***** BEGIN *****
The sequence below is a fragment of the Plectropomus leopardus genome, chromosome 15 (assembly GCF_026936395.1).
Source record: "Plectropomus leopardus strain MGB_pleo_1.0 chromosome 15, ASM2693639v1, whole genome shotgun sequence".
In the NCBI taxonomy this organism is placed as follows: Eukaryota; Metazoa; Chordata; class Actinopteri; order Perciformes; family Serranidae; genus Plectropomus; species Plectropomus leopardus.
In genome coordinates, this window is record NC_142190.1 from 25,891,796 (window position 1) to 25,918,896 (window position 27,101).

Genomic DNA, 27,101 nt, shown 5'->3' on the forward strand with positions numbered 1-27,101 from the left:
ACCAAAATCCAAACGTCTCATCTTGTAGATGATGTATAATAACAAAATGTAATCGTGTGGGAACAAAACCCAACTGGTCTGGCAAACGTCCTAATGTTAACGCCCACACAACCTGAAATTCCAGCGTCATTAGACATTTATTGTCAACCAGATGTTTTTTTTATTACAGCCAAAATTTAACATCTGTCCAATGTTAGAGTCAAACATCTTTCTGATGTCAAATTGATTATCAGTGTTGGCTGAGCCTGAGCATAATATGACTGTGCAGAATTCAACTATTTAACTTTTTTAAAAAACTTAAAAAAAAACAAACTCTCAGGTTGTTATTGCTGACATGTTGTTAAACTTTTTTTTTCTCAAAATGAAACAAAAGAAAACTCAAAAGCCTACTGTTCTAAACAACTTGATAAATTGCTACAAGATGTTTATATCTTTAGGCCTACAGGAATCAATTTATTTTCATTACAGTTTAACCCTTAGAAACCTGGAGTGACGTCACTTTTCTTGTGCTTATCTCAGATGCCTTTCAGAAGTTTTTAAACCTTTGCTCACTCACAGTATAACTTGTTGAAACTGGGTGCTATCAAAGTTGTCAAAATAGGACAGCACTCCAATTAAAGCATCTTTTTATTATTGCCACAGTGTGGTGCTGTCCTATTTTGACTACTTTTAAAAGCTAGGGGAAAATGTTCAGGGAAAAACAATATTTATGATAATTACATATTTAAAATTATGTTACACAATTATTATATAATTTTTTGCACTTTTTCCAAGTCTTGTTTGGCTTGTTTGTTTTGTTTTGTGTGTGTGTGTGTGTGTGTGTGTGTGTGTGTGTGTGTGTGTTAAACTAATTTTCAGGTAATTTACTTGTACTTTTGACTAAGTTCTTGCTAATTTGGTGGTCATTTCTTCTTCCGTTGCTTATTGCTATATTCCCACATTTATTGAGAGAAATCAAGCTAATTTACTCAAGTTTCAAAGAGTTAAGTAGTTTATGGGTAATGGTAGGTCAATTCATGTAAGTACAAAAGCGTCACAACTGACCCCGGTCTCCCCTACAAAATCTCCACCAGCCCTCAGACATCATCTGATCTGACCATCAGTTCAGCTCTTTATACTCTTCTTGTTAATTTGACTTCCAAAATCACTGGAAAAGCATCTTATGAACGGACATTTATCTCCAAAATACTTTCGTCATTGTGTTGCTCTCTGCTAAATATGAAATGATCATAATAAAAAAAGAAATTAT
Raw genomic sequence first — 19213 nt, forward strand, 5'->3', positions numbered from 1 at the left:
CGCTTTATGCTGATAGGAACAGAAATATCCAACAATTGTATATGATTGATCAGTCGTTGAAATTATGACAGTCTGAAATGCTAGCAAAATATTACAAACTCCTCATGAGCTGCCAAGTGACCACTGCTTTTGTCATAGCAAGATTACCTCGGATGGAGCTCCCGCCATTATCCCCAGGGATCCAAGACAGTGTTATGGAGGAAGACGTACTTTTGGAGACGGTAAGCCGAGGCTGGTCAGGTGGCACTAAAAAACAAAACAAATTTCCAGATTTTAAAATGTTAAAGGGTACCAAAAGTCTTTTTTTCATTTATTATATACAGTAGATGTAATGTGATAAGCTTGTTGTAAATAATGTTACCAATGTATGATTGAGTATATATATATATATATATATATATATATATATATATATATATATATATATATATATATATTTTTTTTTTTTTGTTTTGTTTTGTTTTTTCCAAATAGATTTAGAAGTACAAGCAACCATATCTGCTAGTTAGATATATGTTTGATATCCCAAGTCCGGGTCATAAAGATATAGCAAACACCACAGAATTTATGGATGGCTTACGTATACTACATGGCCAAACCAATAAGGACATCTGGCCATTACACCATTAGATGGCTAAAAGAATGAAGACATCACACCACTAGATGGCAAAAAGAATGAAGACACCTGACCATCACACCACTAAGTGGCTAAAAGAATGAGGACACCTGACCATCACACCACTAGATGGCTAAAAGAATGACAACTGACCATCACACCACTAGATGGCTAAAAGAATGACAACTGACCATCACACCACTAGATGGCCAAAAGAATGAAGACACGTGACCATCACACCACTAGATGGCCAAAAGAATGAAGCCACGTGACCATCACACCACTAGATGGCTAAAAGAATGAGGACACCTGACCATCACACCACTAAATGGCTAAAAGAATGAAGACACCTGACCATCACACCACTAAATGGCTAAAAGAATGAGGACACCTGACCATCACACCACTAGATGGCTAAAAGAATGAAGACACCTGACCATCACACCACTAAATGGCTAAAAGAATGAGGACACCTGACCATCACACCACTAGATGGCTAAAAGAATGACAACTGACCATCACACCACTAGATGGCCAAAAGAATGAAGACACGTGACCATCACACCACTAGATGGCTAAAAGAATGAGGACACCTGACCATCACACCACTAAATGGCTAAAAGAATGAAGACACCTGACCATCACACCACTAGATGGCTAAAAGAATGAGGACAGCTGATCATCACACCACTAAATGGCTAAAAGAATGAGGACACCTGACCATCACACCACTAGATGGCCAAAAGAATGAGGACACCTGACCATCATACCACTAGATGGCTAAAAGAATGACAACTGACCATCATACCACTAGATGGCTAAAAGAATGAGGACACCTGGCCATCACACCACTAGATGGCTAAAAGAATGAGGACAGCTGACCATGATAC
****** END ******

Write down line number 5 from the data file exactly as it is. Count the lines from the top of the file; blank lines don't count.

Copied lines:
Genomic DNA, 27,101 nt, shown 5'->3' on the forward strand with positions numbered 1-27,101 from the left: